What is Level and Edge Triggering in Flip-Flops

A clock signal is used in flip flops as a control mechanism to make sure that unnecessary changes in inputs don’t affect the output of the flip flop. Traditionally, the inputs were bound to the clock signal using AND gates and thus were only registered in the flip flop when the clock signal became high. This is known as level triggering.

One of the drawbacks with level triggering was that any unwanted change in the inputs while the clock was high got registered in to the flip flop and thus affected the output which caused a certain degree of unreliability in operation. Then there was also the problem of a certain ‘race around’ condition in J-K flip flops that was caused because the outputs affected the inputs throughout the period the clock pulse remained high.

A Master-Slave configuration was devised to counter the effect of these input changes during the high period of the clock pulse; therefore making sure that there was only one change in the outputs during one clock cycle. But this configuration needed twice the hardware of an ordinary flip flop and therefore resulted in twice the propagation delay. This delay meant that the speed of the system decreased to almost half of the original value and this depreciation in speed was somewhat undesirable for cutting edge technologies.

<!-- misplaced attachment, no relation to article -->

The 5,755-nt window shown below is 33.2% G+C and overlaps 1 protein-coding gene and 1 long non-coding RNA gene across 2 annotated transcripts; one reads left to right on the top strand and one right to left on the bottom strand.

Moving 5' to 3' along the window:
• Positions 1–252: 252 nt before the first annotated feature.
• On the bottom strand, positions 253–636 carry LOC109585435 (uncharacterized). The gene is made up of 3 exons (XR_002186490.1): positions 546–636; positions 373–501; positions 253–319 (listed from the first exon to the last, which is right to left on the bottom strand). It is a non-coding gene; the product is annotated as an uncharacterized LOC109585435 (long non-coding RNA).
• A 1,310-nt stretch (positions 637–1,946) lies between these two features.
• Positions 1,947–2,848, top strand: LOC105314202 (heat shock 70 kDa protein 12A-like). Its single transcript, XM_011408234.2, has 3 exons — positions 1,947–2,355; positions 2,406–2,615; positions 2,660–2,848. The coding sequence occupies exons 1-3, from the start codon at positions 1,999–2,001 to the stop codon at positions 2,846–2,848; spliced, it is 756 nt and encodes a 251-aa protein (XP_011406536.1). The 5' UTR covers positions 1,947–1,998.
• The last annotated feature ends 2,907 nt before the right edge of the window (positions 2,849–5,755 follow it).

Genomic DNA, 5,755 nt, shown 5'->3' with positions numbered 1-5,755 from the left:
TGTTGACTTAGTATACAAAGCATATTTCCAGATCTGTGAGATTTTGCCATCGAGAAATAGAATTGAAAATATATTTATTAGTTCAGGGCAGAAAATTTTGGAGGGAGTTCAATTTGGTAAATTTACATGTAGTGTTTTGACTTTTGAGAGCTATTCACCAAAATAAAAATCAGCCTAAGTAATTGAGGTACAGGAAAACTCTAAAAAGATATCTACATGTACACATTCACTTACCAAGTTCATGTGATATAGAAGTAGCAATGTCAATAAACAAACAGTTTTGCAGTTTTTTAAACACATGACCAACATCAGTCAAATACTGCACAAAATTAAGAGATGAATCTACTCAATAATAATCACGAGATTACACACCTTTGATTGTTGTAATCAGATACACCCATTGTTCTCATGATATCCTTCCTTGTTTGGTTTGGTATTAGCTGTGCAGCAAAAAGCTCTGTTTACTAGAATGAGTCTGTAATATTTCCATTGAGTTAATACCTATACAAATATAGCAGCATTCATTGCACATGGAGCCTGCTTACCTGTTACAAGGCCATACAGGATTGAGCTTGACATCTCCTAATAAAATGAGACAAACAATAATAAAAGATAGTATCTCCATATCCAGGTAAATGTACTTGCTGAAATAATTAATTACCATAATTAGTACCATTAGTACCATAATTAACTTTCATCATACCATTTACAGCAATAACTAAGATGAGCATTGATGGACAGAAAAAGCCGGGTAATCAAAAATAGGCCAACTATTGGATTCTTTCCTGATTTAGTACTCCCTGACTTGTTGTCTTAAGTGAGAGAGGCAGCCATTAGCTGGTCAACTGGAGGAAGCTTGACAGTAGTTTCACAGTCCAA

A new hardware configuration of flip flops was thus devised which only responded to the inputs when the clock signal either went from high to low or from low to high. This is known as edge triggering and can be achieved by adding a little extra hardware logic to the flip flop circuitry. But this logic is added in parallel and therefore the number of gating stages of the circuit remains the same as the original flip flop before the output is achieved. This meant that not only the problem of the unwanted input changes was solved but the original speed of the flip flop was also maintained.

If the inputs are registered when the clock goes from low to high, then it is known as positive or rising edge triggering. If they are registered when the clock goes from high to low, then it is known as negative or falling edge triggering. The usual practice is to use the edge triggering configuration in D flip-flops because of the high speed desired in data storage applications. For J-K flip flops, Master Slave configuration is the one that is commonly used as the applications like binary counters in which they are used doesn’t require that much speed.

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